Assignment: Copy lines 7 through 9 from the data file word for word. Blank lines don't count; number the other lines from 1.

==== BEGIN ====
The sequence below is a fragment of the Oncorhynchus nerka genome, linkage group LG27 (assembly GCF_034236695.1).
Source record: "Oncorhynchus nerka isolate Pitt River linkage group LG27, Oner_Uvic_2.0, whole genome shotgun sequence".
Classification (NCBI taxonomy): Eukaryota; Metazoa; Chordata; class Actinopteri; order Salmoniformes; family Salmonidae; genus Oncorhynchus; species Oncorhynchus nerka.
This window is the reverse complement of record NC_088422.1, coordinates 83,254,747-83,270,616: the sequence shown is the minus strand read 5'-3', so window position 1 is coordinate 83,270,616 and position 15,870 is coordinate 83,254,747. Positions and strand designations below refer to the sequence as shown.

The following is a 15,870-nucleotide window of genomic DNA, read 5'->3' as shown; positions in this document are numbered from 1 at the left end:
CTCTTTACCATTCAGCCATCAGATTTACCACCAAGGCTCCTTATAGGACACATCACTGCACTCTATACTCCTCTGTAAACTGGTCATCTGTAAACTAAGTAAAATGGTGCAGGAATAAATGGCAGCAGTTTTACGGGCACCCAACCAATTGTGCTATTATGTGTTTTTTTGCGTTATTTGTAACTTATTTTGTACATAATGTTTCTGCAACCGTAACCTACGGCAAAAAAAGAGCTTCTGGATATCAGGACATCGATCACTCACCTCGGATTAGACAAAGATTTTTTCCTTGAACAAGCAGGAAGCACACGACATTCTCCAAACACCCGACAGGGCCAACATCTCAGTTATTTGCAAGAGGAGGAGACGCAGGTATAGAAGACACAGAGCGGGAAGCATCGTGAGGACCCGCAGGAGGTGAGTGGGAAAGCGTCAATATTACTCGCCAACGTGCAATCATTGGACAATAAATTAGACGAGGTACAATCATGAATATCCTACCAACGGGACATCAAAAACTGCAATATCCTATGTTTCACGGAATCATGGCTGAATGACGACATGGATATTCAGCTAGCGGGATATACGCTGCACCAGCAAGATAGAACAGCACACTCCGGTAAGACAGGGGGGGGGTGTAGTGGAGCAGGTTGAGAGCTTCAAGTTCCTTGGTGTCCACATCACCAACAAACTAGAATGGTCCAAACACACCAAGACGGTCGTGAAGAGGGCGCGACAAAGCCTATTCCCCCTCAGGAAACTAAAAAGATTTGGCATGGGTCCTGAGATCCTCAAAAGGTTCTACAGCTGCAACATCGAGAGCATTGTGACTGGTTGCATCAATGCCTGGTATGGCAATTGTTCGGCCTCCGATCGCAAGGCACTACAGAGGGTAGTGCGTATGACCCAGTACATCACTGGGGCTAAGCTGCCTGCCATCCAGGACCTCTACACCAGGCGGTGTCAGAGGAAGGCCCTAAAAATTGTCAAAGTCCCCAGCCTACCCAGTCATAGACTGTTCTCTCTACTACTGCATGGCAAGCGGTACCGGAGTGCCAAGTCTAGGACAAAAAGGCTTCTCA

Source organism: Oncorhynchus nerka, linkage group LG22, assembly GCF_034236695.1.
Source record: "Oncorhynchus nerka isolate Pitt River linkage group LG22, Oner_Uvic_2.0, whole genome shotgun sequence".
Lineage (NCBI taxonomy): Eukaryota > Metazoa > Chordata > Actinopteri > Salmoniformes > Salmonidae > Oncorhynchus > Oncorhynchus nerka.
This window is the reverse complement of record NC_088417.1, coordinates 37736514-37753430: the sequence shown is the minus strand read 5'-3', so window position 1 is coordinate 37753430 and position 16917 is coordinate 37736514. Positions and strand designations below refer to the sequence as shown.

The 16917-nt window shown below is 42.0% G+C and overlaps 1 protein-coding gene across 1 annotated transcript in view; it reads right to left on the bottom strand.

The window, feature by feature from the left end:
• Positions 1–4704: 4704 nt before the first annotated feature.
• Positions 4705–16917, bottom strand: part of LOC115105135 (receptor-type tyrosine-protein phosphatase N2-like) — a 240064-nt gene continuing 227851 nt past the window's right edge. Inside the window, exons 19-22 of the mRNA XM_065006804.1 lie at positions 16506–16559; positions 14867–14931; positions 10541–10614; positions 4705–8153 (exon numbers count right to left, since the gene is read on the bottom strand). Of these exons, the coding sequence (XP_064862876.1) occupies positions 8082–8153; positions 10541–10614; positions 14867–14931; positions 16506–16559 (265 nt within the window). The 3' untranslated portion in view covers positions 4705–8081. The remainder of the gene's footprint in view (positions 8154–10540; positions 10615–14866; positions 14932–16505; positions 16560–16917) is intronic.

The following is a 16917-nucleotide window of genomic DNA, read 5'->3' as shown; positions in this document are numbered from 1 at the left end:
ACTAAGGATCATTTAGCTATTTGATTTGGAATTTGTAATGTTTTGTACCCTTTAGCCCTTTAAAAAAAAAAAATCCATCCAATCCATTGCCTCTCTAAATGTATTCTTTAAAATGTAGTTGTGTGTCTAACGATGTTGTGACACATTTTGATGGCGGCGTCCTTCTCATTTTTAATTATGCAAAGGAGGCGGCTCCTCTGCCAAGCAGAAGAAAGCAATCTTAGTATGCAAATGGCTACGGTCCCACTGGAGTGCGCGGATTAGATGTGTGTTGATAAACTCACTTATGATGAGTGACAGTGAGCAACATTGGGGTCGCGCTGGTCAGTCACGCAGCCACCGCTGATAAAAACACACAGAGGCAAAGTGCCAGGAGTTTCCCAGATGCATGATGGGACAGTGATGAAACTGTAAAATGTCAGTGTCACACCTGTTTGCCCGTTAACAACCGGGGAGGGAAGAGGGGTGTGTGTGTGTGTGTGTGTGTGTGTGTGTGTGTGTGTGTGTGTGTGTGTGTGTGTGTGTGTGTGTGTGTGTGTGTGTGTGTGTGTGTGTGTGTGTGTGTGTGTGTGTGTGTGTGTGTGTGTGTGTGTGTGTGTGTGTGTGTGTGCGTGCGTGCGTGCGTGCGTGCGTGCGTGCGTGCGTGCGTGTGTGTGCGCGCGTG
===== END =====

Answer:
Source organism: Oncorhynchus nerka, linkage group LG22, assembly GCF_034236695.1.
Source record: "Oncorhynchus nerka isolate Pitt River linkage group LG22, Oner_Uvic_2.0, whole genome shotgun sequence".
Lineage (NCBI taxonomy): Eukaryota > Metazoa > Chordata > Actinopteri > Salmoniformes > Salmonidae > Oncorhynchus > Oncorhynchus nerka.